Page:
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Communities Secretary Eric Pickles to consider controversial church land homes plan

Geoff Thompson looks out from his home onto the land earmarked for development.

Geoff Thompson looks out from his home onto the land earmarked for development.

PLANS to create almost 100 homes on an area of church-owned land could be stopped in their tracks after a Government minister was asked to intervene.

Sunderland City Council approved a scheme from Durham Chapter and Croxdale Farms Limited to create 96 executive homes on separating land off Durham Lane, next to East Rainton Cricket Club’s pitch.

The development was met with fierce opposition by residents living closed to the proposed site, with many claiming there are already too many homes in the village and that their house prices would suffer. More than 250 objections were registered.

Other issues with the plans include increased traffic congestion and green belt land will be lost should it get the go-ahead.

A meeting of the council’s planning and highways committee last month gave the scheme the go-ahead, despite calls from Hetton councillor James Blackburn and Markle Grove resident Robert Lamb that it would be to the detriment of the area.

Campaigners packed into the council chamber’s public gallery but were left disappointed as it was voted in by a majority of seven to two.

Christian Mr Lamb says should the sale of the land go through, he will be calling on the Dean of Durham and the Bishop of Durham to resign because church land has been sold off to developers.

However, Secretary of State for Communities and Local Government Eric Pickles is to look at the plans and consider whether or not the application should be called in for a public inquiry.

Mr Lamb said today: “Three housing applications have gone through within 1,500m of each other at Broomhill, North Road and now East Rainton – and it’s too many. It seems to be a complete nonsense.

“A lot of the residents have been writing to Eric Pickles’s office and we hope we’ll get a public inquiry and the chance to air our views properly.”

Pat and Geoff Thompson, also of Markle Grove, recently installed a balcony on their home, which overlooks the field and cricket pitch.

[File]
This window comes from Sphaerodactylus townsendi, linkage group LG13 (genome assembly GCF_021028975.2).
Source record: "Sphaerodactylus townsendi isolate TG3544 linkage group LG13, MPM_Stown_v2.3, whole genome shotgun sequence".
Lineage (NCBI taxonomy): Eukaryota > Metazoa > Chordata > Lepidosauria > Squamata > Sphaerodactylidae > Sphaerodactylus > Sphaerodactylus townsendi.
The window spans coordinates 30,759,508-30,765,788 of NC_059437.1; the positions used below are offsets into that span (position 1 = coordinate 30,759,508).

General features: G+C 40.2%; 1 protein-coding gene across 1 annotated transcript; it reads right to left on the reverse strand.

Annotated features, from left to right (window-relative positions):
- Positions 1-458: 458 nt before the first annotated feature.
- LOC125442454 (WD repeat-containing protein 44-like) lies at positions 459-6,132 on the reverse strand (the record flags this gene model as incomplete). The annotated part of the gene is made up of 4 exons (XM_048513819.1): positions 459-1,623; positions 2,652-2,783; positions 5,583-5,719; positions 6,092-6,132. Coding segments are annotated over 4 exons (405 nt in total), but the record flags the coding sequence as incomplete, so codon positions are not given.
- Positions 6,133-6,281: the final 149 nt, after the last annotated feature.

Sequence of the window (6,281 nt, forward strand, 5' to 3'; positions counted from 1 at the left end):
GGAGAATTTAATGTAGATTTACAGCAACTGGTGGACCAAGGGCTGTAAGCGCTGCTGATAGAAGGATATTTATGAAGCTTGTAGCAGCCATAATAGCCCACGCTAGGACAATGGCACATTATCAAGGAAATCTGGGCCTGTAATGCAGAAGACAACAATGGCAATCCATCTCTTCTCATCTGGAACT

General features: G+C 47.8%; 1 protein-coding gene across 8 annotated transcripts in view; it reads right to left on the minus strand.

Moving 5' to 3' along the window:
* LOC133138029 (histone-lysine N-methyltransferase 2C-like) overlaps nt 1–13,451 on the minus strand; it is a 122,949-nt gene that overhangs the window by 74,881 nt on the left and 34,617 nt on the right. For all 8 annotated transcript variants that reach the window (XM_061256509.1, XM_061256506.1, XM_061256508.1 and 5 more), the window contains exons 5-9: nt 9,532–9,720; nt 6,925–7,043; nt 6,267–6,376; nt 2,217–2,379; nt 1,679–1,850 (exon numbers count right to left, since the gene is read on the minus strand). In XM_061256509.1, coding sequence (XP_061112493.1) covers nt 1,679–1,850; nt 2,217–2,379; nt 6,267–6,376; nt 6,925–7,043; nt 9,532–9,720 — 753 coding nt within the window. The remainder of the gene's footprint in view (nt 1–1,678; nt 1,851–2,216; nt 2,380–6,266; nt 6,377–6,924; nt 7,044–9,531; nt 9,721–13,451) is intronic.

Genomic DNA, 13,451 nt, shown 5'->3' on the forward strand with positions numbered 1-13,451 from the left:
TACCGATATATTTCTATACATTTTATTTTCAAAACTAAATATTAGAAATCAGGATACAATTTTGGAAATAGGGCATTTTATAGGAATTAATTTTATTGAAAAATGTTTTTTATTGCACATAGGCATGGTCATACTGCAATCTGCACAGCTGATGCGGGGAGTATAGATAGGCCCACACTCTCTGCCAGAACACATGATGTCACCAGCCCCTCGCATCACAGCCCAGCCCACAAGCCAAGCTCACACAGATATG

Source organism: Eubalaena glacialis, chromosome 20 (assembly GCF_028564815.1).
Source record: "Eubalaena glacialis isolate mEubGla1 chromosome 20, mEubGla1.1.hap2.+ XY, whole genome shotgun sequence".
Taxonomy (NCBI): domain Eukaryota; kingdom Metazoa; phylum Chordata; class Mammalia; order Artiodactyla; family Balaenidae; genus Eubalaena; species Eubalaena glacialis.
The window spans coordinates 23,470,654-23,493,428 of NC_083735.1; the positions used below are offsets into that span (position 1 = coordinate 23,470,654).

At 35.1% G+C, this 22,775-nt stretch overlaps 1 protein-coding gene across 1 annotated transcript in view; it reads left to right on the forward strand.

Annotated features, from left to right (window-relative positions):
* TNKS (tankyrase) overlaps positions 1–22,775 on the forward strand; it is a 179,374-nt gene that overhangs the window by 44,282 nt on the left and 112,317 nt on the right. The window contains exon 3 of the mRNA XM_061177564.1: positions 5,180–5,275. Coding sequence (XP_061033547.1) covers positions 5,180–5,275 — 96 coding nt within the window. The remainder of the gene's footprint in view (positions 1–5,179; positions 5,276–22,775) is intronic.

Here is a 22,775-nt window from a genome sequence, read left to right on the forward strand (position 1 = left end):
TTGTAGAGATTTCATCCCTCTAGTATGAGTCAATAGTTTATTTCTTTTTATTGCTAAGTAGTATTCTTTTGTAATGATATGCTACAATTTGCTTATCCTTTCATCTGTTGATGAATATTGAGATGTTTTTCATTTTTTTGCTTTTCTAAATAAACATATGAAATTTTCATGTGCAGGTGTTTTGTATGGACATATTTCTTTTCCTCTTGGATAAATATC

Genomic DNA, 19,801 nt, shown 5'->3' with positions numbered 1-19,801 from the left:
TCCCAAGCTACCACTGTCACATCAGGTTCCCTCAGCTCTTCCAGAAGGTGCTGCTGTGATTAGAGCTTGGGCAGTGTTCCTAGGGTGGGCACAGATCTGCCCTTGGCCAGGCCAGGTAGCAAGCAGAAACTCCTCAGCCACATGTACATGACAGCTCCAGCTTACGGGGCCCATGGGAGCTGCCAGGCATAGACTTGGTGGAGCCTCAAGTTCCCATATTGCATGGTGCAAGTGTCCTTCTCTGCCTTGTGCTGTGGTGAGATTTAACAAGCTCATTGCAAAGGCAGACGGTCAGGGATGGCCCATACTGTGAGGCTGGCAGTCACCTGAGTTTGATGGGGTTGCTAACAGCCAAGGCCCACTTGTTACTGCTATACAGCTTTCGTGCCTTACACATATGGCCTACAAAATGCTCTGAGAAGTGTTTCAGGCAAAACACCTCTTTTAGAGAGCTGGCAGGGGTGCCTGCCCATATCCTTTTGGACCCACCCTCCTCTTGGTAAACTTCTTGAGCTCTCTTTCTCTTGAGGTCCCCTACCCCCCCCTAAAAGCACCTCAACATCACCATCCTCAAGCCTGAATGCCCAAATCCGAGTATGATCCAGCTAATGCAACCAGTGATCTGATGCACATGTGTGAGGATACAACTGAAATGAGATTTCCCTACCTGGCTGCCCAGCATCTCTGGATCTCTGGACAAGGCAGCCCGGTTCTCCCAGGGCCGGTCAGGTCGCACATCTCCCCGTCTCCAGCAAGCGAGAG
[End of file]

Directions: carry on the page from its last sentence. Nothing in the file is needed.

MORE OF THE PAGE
The couple argue it will go to waste if 100 homes are built directly in front of it.

“We were devastated when the application went through,” said Mrs Thompson. “The council didn’t seem to take people’s objections over the plans into account, but hopefully something will happen now that the secretary of state’s office is involved.”

A spokesman for Sunderland City Council confirmed that Mr Pickles’s office have asked for all documents as part of the application to be sent to them.

RESIDENTS have been left disappointed after plans to build 150 homes in West Rainton were given the green light.

At a meeting of Durham County Council’s planning committe, Tees Valley Housing’s application to create the community on land off Station Road, next to the A690 road, was approved. The application originally sought permission for 250 homes, but this was scaled down because it was thought to be inappropriate for the area.

Improvements to the A690 junction are set to be carried out as part of the scheme.

Scores of residents as well as West Rainton and Leamside Parish Council had objected to the plans, with concerns over an increase in traffic being the primary issue.

James Browne, who owns three properties in Station Road, said: “The traffic is horrendous and I can only see this making it worse.

“It’s really chronic and we don’t want any houses to be built on the field either. We’ve liked living the way we have for years and don’t want anything to change.”

The first homes on the site could be completed by late 2015.

 

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